21 February 2014



An hour-long teleconference with
Grace Biskie, Gina Messina-Dysert, Tara Woodard-Lehman, Katey Zeh
February 5, 2014, 1 pm - 2 pm EST

WATER thanks Katey, Gina, Tara and Grace for sharing their chapters and their ideas with us. Following are notes that are meant to accompany the audio version of the event.

Katey Zeh, “A Pregnant Silence,” pp. 186-190
Katey spoke as an advocate for international maternal health. She is part of United Methodist efforts to share resources around the world. United Methodists have supported contraception as a good around the world, but now have to revisit the question of its morality in the U.S. thanks to conservative political efforts against the Affordable Care Act. She questions why some people in the U.S. don’t seem to care about maternal mortality. It is a challenge to get church communities to talk positively about contraception.
Katey made the point that churches fail to prepare people to be moral sexual beings. They tell them what not to do and when not to do it, but they skip over the complex moral decision-making that goes into having a family including family planning, adoption, etc.

Gina Messina-Dysert, “No Women Need Apply,” pp. 93-97
Gina looked at the question of women’s ordination in the Roman Catholic Church. She claimed it was not just a Catholic issue but also a human issue of gender-based discrimination. She spoke of the power of the Vatican in the global community, and the need to acknowledge missing voices at table. She pointed to Karen Torjesen’s book, When Women Were Priests: Women's Leadership in the Early Church and the Scandal of Their Subordination in the Rise of Christianity (San Francisco, CA: HarperSanFrancisco, 1995), and Rosemary Radford Ruether’s Catholic Does Not Equal the Vatican (New York, NY: New Press, 2008). She also suggested several organizations that work on these issues including the Women’s Ordination Conference, which produced the YouTube version of “Ordain a Lady” video by Kate Conmy. Another such group is the Roman Catholic Women Priests Movement (see RCWP and ARCWP)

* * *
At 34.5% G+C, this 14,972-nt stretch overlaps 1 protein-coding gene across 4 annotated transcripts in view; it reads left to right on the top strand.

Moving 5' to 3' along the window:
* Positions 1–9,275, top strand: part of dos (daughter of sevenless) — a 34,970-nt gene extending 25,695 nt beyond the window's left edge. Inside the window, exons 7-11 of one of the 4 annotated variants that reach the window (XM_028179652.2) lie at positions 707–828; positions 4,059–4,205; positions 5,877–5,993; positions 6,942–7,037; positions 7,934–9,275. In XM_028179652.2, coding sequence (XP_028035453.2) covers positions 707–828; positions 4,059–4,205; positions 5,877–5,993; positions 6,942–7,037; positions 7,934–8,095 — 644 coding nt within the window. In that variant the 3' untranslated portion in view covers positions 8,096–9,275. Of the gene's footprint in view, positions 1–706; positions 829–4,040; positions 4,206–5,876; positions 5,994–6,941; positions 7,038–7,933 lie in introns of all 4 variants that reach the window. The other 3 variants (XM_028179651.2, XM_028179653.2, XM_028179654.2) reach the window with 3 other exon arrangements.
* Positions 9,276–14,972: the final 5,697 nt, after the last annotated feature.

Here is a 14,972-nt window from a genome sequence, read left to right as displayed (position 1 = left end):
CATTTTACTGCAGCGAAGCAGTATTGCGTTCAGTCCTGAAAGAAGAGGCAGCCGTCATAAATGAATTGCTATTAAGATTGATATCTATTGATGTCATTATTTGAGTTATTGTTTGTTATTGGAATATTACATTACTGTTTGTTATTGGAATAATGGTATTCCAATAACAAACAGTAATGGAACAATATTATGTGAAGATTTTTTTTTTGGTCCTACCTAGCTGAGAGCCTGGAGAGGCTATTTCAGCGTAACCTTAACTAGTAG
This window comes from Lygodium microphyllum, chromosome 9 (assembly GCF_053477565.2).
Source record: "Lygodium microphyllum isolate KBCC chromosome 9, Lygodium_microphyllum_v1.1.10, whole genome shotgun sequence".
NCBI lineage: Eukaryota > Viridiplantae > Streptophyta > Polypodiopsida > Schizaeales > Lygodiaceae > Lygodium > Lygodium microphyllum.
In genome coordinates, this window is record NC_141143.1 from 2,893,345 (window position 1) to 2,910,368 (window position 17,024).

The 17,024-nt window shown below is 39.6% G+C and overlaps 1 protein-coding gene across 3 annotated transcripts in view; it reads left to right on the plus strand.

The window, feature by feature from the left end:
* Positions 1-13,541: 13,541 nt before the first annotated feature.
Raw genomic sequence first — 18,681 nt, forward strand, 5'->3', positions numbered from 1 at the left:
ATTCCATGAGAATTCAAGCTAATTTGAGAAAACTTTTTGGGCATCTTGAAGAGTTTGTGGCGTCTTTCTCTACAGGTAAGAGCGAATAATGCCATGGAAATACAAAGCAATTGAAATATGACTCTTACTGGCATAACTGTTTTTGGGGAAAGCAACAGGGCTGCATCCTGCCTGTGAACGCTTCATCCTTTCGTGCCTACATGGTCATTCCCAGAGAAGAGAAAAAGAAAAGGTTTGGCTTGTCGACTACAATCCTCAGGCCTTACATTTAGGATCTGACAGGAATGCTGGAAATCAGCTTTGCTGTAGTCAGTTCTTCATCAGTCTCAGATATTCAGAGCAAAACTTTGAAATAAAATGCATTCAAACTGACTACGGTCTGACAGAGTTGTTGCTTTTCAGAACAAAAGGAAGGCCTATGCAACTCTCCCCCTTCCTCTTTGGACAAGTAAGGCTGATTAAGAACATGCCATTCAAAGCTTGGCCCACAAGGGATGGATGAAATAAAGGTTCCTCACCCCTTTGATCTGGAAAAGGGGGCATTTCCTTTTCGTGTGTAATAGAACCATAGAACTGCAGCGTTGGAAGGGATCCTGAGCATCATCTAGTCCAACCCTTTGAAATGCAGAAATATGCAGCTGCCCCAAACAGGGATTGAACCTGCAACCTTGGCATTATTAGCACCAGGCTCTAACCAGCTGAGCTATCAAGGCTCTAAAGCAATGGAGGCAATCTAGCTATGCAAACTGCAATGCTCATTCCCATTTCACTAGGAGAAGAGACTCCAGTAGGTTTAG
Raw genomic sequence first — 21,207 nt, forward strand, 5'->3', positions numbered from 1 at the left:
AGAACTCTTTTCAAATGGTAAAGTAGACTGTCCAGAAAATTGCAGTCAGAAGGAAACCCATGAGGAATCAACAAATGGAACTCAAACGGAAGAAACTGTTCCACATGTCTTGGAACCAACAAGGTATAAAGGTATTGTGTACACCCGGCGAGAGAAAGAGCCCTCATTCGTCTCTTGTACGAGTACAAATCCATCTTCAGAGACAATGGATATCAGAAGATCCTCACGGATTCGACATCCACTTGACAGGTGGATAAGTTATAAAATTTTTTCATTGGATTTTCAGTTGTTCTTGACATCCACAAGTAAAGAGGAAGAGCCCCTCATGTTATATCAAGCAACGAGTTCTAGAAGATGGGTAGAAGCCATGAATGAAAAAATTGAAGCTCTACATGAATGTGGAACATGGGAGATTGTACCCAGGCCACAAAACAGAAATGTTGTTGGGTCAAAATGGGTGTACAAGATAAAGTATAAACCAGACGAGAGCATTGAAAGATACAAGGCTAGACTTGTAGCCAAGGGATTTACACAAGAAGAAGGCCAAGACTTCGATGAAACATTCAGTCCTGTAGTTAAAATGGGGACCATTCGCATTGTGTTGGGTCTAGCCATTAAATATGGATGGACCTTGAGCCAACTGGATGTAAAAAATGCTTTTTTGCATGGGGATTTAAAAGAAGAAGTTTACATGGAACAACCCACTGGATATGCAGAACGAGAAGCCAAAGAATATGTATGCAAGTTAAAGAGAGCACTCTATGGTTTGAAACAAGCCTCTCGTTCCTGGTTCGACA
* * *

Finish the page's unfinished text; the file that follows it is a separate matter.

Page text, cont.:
Gina said that women’s ordination is a taboo subject in some Catholic circles. Some women have been punished (for example, with problems getting, keeping, or being promoted in jobs). She noted that another important movement in Catholic circles is that which she called the “Discipleship of Equals” approach using Elisabeth Schüssler Fiorenza’s phrase, which does not push for ordination so much as the development of base communities in which the priesthood of all believers is taken seriously. Her view is that ordination is a stepping-stone to equality for Catholic women.
Gina reported on the 2012 dialogue between Mormon and Catholic women on ordination. This helped to launch the “Ordain Women” group for Mormons.
In summary, Gina said that while she is not called to ordination, she sees women’s ordination as crucial to end discrimination. She also admitted that there is a long way to go before real changes take place in Catholicism.

Tara Woodard-Lehman, “Broken in Body, Slain in the Spirit,” pp. 74-79
            Tara described some of her own brokenness of body, physical pain and limits.  She said it reminded her of Jesus words, “This is my body, broken for you.” to which she wanted to reply, “Hey, right back at you, Jesus, broken for you.” As a woman, she did not want to expose her vulnerabilities
because women are often called the weaker sex, the weaker vessel.  Moreover, she spoke of how our culture emphasized the language of strength over weakness, capability over disability, thus devaluing the power of vulnerability. Referencing the shadow side of the language of “empowerment,” it easy to slip into myths of self-sufficiency and perfectionism. There is a lot of pressure in Ivy League schools to be perfect and have it together such that many women feel isolated. It is as if speaking of bodily pain is breaking some unspoken feminist code.
Popular culture has a health/fitness focus. Church culture adds faith healing to the mix. After a
spontaneous lung collapse, Tara began to think anew of the Holy Spirit as she integrated the disparate threads of faith. Now she retells the story of what healing means for her and how the Holy Spirit is connected to her body.

Grace Biskie, “A Woman Undone,” pp. 191-198